Anne Askew


[A woodcut of the execution of Anne Askew and other religious dissenters. Accessed 15 January 2016. This image is in the Public Domain.]

This week’s historical hottie is probably familiar to those who know a bit about early modern British history (I’m looking at you, Tudors fans). I’ve found that students in tutorials, especially those interested in gender dynamics, enjoy learning about her, so I’m featuring Anne Askew here today.

Anne was born into a noble family in 1521. In her mid teens, Anne’s father arranged her marriage to the betrothed of her recently deceased sister. Anne, an increasingly radical Protestant, thus found herself married to a Catholic husband. Though Anne’s youth and gender might lead one to believe that she yielded to her father and husband, she and her husband couldn’t reconcile their beliefs and their marriage. They had two children, but then separated, and Anne worked toward a divorce. She was, and remains, known by her maiden name.

In either 1544 or 1545, Anne moved to London. Her unorthodox beliefs led to her investigation by London’s quest (the commission dealing with heresy). This investigation did not end in punishment, but she was interrogated much more seriously by king’s council in 1546. Anne was imprisoned, first in Newgate, and then in the Tower of London. She refused to recant, and was condemned to die.

As if often the case in religious trials (in the early modern Christian context), her interrogators would have preferred that she recant and name names in order to escape execution. In Anne’s case, her family’s close connection to Henry’s court led to her extensive questioning under torture about which women at court held radical beliefs. Anne refused to incriminate any other women, despite the presence of other radicals in Henry’s court, including his wife, Katherine Parr. Normally, Anne’s standing sentence of death and her position in English society would have exempted her from torture. After being tortured, Anne was allowed time to convalesce and recant. She did not, and was subsequently burned as a heretic. She was twenty-five.

People who die for their beliefs tend to inspire, and there is nothing inherently wrong with this. But we must be cautious when reading about such figures. In Anne’s case, authors John Bale and John Foxe both adopted her as a Protestant martyr. Now, both of these authors were male, and their individual views and agendas informed their respecting framing of Anne. For Bale, Anne was a physically weak and pious woman who exemplified femininised virtues like chastity and obedience. For Foxe, she was more rebellious, but since she was driven by Protestant piety, this was laudable. In either depiction, Anne’s words and actions are mediated by men. Even recent scholarship, which casts doubt on the factual accuracy of these accounts (especially Bale’s), is necessarily informed by them. This is equally true of this post.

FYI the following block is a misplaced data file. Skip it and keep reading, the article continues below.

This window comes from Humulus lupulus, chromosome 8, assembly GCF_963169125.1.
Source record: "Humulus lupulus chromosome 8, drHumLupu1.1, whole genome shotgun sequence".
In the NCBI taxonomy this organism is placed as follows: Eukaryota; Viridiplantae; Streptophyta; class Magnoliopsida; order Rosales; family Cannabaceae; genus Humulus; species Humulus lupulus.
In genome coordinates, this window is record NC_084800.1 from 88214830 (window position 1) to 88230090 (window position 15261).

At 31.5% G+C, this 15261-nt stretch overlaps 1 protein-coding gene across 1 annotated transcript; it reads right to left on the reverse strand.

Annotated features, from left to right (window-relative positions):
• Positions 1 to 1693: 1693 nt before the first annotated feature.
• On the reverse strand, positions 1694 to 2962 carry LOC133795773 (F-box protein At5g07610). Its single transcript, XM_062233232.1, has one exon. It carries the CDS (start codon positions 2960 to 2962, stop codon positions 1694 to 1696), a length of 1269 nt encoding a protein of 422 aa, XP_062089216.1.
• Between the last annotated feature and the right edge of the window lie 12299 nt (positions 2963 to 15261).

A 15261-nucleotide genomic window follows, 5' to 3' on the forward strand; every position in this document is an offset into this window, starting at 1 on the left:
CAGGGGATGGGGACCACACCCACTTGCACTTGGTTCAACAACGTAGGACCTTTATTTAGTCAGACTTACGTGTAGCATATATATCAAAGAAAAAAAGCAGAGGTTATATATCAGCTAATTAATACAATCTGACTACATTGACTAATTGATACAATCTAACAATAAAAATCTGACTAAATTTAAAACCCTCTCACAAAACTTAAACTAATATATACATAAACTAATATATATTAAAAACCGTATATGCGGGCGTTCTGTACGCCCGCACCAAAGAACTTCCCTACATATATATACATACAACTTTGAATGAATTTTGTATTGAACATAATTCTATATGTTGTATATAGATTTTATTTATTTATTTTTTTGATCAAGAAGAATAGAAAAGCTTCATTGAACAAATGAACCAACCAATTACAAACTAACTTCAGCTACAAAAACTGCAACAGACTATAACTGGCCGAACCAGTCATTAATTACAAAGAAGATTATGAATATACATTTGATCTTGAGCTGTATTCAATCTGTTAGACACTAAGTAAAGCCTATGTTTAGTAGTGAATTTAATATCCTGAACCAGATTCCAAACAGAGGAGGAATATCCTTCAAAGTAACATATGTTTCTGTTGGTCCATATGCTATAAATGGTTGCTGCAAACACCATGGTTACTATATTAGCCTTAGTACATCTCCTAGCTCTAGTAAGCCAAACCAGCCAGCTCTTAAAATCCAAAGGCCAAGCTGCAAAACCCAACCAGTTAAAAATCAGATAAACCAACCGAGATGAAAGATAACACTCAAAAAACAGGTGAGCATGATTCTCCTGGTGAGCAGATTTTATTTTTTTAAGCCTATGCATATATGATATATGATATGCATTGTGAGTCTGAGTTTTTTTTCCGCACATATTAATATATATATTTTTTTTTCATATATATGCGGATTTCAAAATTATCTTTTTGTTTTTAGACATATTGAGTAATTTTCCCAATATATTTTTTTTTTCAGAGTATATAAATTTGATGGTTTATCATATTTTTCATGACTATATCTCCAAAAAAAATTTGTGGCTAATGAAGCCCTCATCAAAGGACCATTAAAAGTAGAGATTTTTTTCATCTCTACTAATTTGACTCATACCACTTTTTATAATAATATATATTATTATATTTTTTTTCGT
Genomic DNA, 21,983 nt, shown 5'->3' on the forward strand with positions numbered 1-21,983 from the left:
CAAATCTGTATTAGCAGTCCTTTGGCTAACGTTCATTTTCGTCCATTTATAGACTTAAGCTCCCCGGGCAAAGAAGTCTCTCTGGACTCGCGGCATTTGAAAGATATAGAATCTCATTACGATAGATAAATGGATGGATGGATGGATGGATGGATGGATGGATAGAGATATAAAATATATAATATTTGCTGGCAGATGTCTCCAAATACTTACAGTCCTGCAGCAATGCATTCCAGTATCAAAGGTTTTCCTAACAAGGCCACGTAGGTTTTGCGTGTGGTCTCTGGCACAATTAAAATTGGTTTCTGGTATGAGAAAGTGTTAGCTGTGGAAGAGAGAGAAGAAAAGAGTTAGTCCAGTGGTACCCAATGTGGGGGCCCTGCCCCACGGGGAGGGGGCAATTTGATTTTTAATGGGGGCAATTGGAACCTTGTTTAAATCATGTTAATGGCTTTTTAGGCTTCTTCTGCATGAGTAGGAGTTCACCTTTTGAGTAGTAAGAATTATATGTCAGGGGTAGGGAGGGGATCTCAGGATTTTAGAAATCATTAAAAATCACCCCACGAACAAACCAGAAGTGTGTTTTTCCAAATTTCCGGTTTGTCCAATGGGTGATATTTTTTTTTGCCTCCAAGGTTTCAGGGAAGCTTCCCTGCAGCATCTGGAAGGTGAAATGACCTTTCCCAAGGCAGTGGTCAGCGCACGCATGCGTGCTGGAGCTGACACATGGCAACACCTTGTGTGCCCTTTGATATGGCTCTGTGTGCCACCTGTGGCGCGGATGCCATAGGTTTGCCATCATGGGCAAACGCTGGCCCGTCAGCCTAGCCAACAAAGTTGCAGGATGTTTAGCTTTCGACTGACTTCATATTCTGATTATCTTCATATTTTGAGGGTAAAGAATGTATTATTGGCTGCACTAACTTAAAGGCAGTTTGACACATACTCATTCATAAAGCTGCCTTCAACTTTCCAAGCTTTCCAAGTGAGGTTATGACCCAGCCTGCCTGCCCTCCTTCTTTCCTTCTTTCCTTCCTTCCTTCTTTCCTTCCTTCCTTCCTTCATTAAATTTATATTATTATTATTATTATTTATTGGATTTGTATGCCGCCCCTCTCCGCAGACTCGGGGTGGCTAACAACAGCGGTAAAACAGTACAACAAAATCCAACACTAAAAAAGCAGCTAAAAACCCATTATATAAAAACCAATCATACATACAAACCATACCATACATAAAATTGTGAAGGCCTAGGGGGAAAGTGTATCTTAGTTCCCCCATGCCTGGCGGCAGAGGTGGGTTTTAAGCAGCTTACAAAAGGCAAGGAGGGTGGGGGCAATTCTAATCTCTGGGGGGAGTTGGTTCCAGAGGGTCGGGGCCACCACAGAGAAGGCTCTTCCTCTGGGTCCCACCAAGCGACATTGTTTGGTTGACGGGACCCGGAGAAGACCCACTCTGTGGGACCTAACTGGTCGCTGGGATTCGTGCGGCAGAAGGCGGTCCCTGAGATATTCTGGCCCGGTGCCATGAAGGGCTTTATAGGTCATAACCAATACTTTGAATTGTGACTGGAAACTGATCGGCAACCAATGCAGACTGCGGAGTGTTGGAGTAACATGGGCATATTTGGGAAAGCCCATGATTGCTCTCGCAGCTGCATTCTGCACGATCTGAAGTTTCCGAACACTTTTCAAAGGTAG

It’s also important to remember Anne’s status in society. Although it did not protect her from investigation, torture and execution, the degree to which contemporaries seem to have accepted her separation from her husband, as well as her reputation for piety and learning, were almost certainly informed by assumptions about status.

Despite these issues, Anne Askew knew her own mind. She refused to live with the husband chosen by her father. She held fast to her radical beliefs, even when it led her to the rack and the stake. In short, those parts of her life about which we are the most certain demonstrate that she was, to a greater or lesser degree, a rebel. 



Thomas S. Freeman and Sarah Elizabeth Wall, “Racking the Body, Shaping the Text: The Account of Anne Askew in Foxe’s “Book of Martyrs,” Renaissance Quarterly 54, no. 4 (Winter 2001): 1165-1196.

Diane Watt, “Askew , Anne (c.1521–1546),” Oxford Dictionary of National Biography, Oxford University Press, 2004,, accessed 15 Jan 2016, accessed 15 January 2015.


Anne Askew


There is very little information available about this week’s historical figure,* but what information there is makes her a hottie in my book. Fatima, an enslaved North African Muslim woman living in Christian Spain, tangled with the Spanish Inquisition in 1584. No mean feat. It is only through her Inquisition records that we know anything about her. Of course, such documents are rife with issues of unequal power dynamics, which must be kept in mind and navigated; nevertheless, Fatima’s rebelliousness is apparent.

Fatima came under the scrutiny of the Inquisition after a questionable baptism in a hospital in the city of Malaga. According to witnesses, during her time in hospital, Fatima, on death’s door, requested and accepted baptism. However, Fatima did not succumb to the illness, and, upon leaving the hospital, apparently continued to live as a Muslim.

The details of this case are muddy. What is clear, however, is that Fatima maintained throughout her interrogations that she had never agreed to be baptised a Christian, and, if she had, she was not in her right mind (i.e., her illness made her unfit to make decisions of such consequence). What is perhaps most striking about this woman, however, is her steadfast refusal to use her baptismal name (Ana) even when dealing with an institution as powerful as the Spanish Inquisition. Though inquisitors always address her as Ana (with the exception of noting her Muslim name in addition to her Christian one for the record), Fatima never bows to their conventions on this score. She insists instead that she is a Muslim woman, and correspondingly retains her Muslim name, directly flouting the deference expected in such a gendered, classed and cross-religious interaction.